Text adapted in 2021 from The Fundamentals of Addiction in The Primary Care Addiction Toolkit (online only). A complete list of Toolkit authors, editors and contributors is available here.
When to report a patient
Physicians have a responsibility to report patients who they believe have a condition that may make it dangerous to operate a motor vehicle.
Provinces are responsible for legislation that sets out reporting requirements. Seven provinces and all three territories mandate reporting of conditions which physicians feel may make it unsafe to drive. In Quebec, reporting is mandatory when a physician believes that a person's medical condition makes them a threat to public safety and they continue to drive despite warnings. In Alberta and Nova Scotia, reporting is discretionary.
Quick Takes Podcast: Ontario Ministry of Transportation reporting requirements
Dr. David Gratzer, Dr. Brittany Poynter and Dr. Travis Barron run through a few real-world scenarios as they discuss when to report a patient under Ontario's mandatory reporting guidelines.
Where to Report
- Ministry of Justice: Driver medical fitness information for medical professionals
- Alberta Transportation: Driver fitness and monitoring
- College of Physicians and Surgeons of Alberta: Reporting unfit drivers (Legislated Reporting & Release of Medical Information)
- Saskatchewan Society of Occupational Therapists: Mandatory reporting to SGI
- Doctors Manitoba: Reporting medically unfit drivers
- Manitoba Public Insurance: Medical conditions and driving – Information for health care professionals
The Ministry of Transportation changed mandatory reporting requirements for healthcare practitioners (physicians, optometrists and nurse practitioners) in July, 2018. Details and forms are on the ministry website.
Physicians, optometrists, nurse practitioners and occupational therapists also have the discretionary authority to report conditions that, in the opinion of the healthcare practitioner, make it dangerous for a person to drive.
Prince Edward Island
- Department of Transportation, Infrastructure and Energy – Highway Safety Division: Medical fitness to drive
- Collège des médecins du Québec: L'evaluation medicale de l'aptitude a conduire un vehicule automobile
- Société de l’assurance automobile Québec: Unfitness to drive declaration
- Registrar of Motor Vehicles: Mandatory reporting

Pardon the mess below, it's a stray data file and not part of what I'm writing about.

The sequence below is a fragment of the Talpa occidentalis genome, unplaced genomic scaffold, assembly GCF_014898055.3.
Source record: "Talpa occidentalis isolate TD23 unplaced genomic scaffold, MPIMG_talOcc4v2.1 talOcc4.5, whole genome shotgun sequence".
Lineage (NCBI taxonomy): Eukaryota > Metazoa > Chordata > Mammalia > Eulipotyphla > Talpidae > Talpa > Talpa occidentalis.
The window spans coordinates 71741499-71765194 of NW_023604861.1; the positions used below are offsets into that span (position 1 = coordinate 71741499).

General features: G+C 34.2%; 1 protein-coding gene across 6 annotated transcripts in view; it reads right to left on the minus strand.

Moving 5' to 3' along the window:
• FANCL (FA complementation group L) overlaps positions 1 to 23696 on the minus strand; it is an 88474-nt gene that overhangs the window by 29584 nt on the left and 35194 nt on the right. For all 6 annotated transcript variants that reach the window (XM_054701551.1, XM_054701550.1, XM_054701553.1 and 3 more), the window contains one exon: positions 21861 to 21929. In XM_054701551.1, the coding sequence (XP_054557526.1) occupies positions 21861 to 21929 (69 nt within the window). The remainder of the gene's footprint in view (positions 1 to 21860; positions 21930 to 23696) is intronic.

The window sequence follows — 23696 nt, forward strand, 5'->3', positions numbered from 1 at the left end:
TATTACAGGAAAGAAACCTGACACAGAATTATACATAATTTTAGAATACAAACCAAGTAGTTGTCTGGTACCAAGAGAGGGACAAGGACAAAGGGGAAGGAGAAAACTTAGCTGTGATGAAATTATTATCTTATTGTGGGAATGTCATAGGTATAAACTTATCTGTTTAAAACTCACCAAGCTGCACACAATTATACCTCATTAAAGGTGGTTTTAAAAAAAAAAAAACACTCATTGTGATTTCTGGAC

Treating a Patient who is Intoxicated
The first step is to assess the patient for clinical signs of intoxication. The smell of alcohol is not enough, because even small amounts of alcohol have a detectable odour. Clinical signs of intoxication include:
- slurred speech
- emotional lability
- ataxia and inco-ordination (which can be elicited through walking heel to toe, rapid alternating movements, finger to nose).
When a patient is intoxicated, and especially when they intend to drive while intoxicated, you need to take immediate steps to prevent harm to the patient and others:
- Advise the patient to have a friend or family member drive them home, or to wait and be reassessed after several hours.
- Before releasing the patient, you must be sure that the only reason for the patient's presentation is intoxication and that no other factors are involved. A subdural hematoma due to a fall, for example, may have fatal consequences if undetected.
- Contact the police if the patient leaves the clinic against medical advice.
Informing the Patient of a Decision to Report
Although you are not required to inform patients that you have decided to report their condition to the provincial ministry of transportation, telling them about your decision ahead of time may help to allay their concerns or anger and preserve a positive relationship with them.
- Explain to the patient that you have a legal obligation to report.
- Explain that any decision to suspend the patient's driver's licence is made by the ministry, and the patient has the right to appeal that decision.
- Explain that the report does not have legal implications as it does not involve the justice system. Use the opportunity to talk to patients about the need for reduced drinking, abstinence or counselling and treatment.
In Fundamentals of Addiction
- Defining Addiction
- Key Concepts in Addiction
- Implications for Clinical Practice
- DSM Criteria for Substance Use Disorders
- Identifying Concurrent Disorders (Co-occurring Substance Use and Mental Health Problems)
- Intoxication & Driving
- Motivation and change